Signature drive set to allow popular recall of Saeima

A signature drive that could lead to giving voters the right to dismiss the Latvian parliament will run from March 12 to April 11, the Central Election Commission has announced in Rīga.

If enough registered voters sign on, the Free Trade Union Confederation of Latvia (Latvijas Brīvo arodbiedrību savienība) will be able to submit proposed amendments to the constitution that could allow, in effect, a popular recall of the parliament. If the Latvian parliament rejects or changes the proposed amendments, a national referendum must be called.

Approval of the signature drive is the latest step in a year-long conflict between Latvian politicians on one side and, on the other side, the labor confederation and a number of civic groups and leaders calling for government reform. The conflict came to a head noticeably in the late October and early November “umbrella revolution”—two gatherings of thousands in Rīga’s Old City to protest recent government actions. Bowing to pressure and defections from his cabinet, Prime Minister Aigars Kalvītis stepped down in December.

The labor federation has proposed amending Articles 78 and 79 of the constitution to allow voters to submit a draft resolution calling for the dismissal of parliament, the Saeima. If the Saeima were to reject or amend a resolution calling for its dissolution, then a national referendum would be required. In case of a national referendum, more than half of legal voters would have to support the call for dissolving the legislative body.

“These amendments to the constitution will eradicate from the country politicians’ tradition of thinking about the people only once every four years before elections,” Pēteris Krīgers, chairman of the labor confederation, said in a press release. “And this will undoubtedly expand citizens’ chances of more tightly controlling members of parliament, thereby guaranteeing a stronger civic society.”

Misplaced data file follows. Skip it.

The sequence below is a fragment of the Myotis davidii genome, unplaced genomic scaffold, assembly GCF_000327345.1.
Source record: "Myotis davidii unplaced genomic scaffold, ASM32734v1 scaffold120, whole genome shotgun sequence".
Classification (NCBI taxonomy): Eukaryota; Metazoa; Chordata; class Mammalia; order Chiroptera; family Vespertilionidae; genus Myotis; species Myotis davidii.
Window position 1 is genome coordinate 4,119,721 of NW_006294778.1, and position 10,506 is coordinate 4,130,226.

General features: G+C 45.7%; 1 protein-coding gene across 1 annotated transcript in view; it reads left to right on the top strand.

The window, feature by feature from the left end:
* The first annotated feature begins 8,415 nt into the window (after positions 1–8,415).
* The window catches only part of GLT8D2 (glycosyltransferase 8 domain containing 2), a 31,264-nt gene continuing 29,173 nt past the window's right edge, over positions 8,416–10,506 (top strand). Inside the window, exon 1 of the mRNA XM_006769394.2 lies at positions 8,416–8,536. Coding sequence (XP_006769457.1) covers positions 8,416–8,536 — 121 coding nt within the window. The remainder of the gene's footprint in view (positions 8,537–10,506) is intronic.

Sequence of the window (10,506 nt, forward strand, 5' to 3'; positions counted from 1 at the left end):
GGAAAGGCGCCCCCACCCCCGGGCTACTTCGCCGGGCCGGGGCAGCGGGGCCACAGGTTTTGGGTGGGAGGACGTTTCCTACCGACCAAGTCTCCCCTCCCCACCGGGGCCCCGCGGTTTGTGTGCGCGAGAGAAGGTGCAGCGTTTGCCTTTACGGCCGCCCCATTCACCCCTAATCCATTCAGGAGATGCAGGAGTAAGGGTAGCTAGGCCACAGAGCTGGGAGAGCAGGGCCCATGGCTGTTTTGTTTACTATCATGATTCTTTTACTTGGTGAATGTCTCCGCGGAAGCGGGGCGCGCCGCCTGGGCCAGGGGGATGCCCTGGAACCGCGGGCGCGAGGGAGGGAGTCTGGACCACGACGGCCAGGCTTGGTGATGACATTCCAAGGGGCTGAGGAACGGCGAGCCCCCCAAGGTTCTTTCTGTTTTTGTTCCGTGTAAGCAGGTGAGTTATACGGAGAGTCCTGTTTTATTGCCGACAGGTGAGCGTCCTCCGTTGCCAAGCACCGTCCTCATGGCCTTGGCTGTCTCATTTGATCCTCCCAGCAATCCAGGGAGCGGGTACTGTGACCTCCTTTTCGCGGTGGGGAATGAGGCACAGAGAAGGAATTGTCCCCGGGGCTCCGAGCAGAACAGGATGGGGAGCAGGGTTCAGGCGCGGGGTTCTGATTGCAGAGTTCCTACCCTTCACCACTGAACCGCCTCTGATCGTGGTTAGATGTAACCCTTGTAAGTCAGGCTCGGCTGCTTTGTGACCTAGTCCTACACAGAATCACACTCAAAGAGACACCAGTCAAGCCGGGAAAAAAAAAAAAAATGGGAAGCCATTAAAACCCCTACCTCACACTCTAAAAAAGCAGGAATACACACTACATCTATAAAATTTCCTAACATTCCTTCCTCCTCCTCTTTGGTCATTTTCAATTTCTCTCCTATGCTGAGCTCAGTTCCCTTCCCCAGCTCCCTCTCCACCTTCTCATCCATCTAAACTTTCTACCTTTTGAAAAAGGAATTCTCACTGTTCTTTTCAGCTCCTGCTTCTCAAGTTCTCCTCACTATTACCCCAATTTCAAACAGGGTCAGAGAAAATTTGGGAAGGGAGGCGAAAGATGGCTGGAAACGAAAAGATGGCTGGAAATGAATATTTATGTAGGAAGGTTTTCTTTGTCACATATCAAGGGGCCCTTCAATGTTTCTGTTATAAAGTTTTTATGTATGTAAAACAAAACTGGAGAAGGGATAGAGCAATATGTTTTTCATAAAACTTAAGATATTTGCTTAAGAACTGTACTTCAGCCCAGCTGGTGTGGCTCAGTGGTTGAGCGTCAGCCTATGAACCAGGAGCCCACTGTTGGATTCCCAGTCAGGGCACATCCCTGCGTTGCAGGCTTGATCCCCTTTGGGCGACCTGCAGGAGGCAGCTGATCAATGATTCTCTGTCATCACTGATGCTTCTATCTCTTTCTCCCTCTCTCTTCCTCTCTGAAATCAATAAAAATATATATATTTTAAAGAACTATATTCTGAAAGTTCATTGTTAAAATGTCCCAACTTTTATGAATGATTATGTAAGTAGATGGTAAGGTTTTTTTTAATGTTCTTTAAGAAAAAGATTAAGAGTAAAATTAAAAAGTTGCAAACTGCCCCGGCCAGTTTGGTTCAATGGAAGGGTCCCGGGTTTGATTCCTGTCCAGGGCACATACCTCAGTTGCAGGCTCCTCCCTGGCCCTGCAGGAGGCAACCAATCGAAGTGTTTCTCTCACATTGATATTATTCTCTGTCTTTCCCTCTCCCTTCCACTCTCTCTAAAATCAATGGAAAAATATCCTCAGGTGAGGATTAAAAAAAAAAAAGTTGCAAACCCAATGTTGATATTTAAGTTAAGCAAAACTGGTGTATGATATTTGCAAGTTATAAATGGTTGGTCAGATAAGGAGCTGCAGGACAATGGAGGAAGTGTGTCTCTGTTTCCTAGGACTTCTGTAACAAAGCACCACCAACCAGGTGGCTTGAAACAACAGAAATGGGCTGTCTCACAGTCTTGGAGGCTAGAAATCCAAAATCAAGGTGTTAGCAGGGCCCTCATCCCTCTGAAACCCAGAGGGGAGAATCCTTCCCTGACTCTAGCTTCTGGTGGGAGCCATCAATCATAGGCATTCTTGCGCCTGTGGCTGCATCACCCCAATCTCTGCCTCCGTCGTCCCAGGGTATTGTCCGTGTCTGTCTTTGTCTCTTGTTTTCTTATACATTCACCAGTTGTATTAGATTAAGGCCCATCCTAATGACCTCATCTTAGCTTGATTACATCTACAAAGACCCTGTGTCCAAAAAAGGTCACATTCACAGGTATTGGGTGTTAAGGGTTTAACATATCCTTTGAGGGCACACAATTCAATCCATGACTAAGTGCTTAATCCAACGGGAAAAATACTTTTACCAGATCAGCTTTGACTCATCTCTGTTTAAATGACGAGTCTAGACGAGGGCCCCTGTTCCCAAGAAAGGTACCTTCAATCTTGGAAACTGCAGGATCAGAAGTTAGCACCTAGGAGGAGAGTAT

The constitution at present allows only the president to propose dissolving parliament, which then leads to a national referendum. If the national referendum succeeds, parliament is dissolved and new elections are scheduled. But if the referendum fails, the president has to step down and parliament chooses a new head of state.

Both former President Vaira Vīķe-Freiberga and current President Valdis Zatlers in the past year expressed reluctance to dissolving parliament.

A total of 11,095 valid signatures were recorded on a preliminary petition submitted to the elections commission Feb. 1 by the labor confederation, a commission spokeswoman said in a Feb. 15 press release. The petition, which required a minimum of 10,000 valid signatures, asked the commission to organize the signature drive.

For the month-long signature drive to succeed, at least 10 percent of the number of voters in the last parliamentary election must sign on—or at least 149,064.

Just where Latvian citizens abroad will be able to sign on may not be known until next week, when the Saeima is expected to consider a final reading of amendments to the law on initiative and referendum, election commission spokeswoman Kristīne Bērziņa told Latvians Online in an e-mail. If the Saeima approves the amendments, then every embassy, general consulate or consulate will be open for citizens to sign the petition.

During last year’s signature drive for a referendum on controversial amendments to two national security laws, 32 locations abroad were available. However, many saw little or no activity.

Further information on locations will be announced on the Central Election Commission’s Web site,

Andris Straumanis is a special correspondent for and a co-founder of Latvians Online. From 2000–2012 he was editor of the website.

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